Scientists Re-evaluating the Meaning of 'Desertification'

A Duke University ecologist is leading an international scientific reassessment of the causes and effects of desertification, a term he said has been subject to misinterpretation and oversimplification. In a new book he co-edited, and as organizer of a new ARIDnet research network that will study desertification worldwide, James F. Reynolds is seeking to better explain the interconnected factors that cause sensitive dry land environments to sometimes degrade to points of no return.

Fly mutation suggests link to human brain disease

Greater insight into human brain disease may emerge from studies of a new genetic mutation that causes adult fruit flies to develop symptoms akin to Alzheimer’s disease. “This is the first fruit fly mutant to show some of the outward, physical manifestations common to certain major human neurodegenerative diseases,” said principal investigator Michael McKeown, a biology professor at Brown University. A research team found the mutation in a gene they named “blue cheese.”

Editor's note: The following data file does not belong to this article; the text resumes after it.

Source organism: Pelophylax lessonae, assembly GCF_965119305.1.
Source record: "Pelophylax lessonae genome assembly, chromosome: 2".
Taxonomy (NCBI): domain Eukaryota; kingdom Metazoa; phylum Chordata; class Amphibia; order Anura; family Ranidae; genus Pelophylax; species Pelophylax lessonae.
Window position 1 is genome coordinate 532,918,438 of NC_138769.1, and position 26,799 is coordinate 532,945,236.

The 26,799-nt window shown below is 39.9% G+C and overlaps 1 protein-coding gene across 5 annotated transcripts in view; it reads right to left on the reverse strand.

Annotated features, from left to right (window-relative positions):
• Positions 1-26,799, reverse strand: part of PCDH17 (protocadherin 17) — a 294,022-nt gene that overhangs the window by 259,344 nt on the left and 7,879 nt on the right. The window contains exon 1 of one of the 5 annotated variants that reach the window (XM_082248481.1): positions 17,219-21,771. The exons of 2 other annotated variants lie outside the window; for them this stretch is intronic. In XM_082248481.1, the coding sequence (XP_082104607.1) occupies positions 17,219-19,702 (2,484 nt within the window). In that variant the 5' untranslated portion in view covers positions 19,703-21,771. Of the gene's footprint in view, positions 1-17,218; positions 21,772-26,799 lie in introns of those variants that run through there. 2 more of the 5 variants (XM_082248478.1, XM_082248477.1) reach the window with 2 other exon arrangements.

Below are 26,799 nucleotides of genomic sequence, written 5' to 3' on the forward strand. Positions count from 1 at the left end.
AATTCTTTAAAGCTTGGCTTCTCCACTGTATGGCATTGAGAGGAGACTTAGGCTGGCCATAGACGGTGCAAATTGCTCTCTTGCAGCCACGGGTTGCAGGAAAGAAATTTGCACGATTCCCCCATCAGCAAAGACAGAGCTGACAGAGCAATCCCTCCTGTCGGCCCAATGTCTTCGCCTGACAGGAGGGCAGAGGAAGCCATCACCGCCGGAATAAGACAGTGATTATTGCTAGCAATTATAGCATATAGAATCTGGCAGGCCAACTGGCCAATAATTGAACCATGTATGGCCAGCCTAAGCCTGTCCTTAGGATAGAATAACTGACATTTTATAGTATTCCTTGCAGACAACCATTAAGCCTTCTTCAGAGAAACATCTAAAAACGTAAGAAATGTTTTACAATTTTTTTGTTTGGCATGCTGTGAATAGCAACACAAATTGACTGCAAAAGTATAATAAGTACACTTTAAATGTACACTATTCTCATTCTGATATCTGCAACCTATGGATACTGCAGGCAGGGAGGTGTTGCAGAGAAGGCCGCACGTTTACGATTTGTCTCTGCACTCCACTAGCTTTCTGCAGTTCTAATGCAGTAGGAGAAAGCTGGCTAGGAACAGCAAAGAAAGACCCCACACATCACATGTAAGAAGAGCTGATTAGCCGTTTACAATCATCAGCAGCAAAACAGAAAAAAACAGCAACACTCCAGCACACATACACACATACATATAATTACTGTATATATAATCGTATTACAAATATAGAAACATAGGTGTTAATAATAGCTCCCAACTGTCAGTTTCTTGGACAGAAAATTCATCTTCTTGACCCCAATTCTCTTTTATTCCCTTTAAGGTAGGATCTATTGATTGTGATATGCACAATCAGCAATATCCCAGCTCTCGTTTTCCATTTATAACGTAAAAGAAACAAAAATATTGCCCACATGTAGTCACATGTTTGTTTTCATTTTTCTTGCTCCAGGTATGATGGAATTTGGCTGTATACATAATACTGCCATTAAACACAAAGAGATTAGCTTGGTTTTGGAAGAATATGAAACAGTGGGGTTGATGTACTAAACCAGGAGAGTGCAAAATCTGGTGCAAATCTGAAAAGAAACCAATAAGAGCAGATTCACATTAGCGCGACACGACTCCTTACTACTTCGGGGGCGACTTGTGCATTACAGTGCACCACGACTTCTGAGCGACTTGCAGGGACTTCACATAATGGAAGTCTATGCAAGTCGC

Bloodworm shows new use for copper

The lowly and somewhat gruesome bloodworm may have a few lessons to teach material scientists.The critter apparently is the first ever to be found to use a copper-containing mineral structure as part of its skeleton. The finding is remarkable first because the amount of copper detected in the jaw tip of the marine worm would normally be toxic to an organism. Second, the copper also occurs in non-mineral form in the bloodworm jaw where it may act as a sort of bridge, cross-linking long chains of fibrous proteins. And that has appealing commercial posibilities. “The marriage of protein with copper mineral as well as with bound copper ions is an intriguing concept per se but may also serve as a design prototype for new materials that need to be hard, lightweight, and durable.”